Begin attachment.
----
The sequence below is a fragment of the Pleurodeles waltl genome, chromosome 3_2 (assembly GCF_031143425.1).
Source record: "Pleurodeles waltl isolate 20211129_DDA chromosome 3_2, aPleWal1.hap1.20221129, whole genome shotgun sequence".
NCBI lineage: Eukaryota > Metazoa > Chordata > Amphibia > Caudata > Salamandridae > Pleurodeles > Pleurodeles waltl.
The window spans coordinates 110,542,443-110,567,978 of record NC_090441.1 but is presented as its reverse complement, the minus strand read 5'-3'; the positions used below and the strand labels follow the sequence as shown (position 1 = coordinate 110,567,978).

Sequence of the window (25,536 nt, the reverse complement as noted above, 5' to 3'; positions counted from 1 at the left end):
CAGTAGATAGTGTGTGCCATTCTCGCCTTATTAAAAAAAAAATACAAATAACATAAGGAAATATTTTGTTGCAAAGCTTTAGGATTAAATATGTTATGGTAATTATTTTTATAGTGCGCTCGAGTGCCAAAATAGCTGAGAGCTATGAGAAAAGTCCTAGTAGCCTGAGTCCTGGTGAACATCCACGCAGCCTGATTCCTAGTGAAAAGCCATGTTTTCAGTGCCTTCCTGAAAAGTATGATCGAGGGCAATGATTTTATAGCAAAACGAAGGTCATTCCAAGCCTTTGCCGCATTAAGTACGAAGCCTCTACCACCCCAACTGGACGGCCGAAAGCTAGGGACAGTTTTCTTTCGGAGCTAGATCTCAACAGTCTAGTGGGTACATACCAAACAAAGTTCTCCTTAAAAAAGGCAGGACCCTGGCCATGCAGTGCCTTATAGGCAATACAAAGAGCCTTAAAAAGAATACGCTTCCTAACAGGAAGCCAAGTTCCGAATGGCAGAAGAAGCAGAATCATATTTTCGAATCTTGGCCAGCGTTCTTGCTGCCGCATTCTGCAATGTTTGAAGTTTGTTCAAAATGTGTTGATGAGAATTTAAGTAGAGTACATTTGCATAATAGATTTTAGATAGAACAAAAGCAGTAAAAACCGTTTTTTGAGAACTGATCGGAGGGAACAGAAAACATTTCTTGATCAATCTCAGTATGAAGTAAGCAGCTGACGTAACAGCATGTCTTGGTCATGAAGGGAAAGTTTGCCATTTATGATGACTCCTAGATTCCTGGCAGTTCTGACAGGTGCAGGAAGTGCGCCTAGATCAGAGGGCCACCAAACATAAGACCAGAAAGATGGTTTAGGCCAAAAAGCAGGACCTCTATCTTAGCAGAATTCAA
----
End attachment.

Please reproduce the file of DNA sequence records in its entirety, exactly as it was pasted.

The sequence below is a fragment of the Pleurodeles waltl genome, chromosome 3_2 (assembly GCF_031143425.1).
Source record: "Pleurodeles waltl isolate 20211129_DDA chromosome 3_2, aPleWal1.hap1.20221129, whole genome shotgun sequence".
NCBI lineage: Eukaryota > Metazoa > Chordata > Amphibia > Caudata > Salamandridae > Pleurodeles > Pleurodeles waltl.
The window spans coordinates 110,542,443-110,567,978 of record NC_090441.1 but is presented as its reverse complement, the minus strand read 5'-3'; the positions used below and the strand labels follow the sequence as shown (position 1 = coordinate 110,567,978).

Sequence of the window (25,536 nt, the reverse complement as noted above, 5' to 3'; positions counted from 1 at the left end):
CAGTAGATAGTGTGTGCCATTCTCGCCTTATTAAAAAAAAAATACAAATAACATAAGGAAATATTTTGTTGCAAAGCTTTAGGATTAAATATGTTATGGTAATTATTTTTATAGTGCGCTCGAGTGCCAAAATAGCTGAGAGCTATGAGAAAAGTCCTAGTAGCCTGAGTCCTGGTGAACATCCACGCAGCCTGATTCCTAGTGAAAAGCCATGTTTTCAGTGCCTTCCTGAAAAGTATGATCGAGGGCAATGATTTTATAGCAAAACGAAGGTCATTCCAAGCCTTTGCCGCATTAAGTACGAAGCCTCTACCACCCCAACTGGACGGCCGAAAGCTAGGGACAGTTTTCTTTCGGAGCTAGATCTCAACAGTCTAGTGGGTACATACCAAACAAAGTTCTCCTTAAAAAAGGCAGGACCCTGGCCATGCAGTGCCTTATAGGCAATACAAAGAGCCTTAAAAAGAATACGCTTCCTAACAGGAAGCCAAGTTCCGAATGGCAGAAGAAGCAGAATCATATTTTCGAATCTTGGCCAGCGTTCTTGCTGCCGCATTCTGCAATGTTTGAAGTTTGTTCAAAATGTGTTGATGAGAATTTAAGTAGAGTACATTTGCATAATAGATTTTAGATAGAACAAAAGCAGTAAAAACCGTTTTTTGAGAACTGATCGGAGGGAACAGAAAACATTTCTTGATCAATCTCAGTATGAAGTAAGCAGCTGACGTAACAGCATGTCTTGGTCATGAAGGGAAAGTTTGCCATTTATGATGACTCCTAGATTCCTGGCAGTTCTGACAGGTGCAGGAAGTGCGCCTAGATCAGAGGGCCACCAAACATAAGACCAGAAAGATGGTTTAGGCCAAAAAGCAGGACCTCTATCTTAGCAGAATTCAA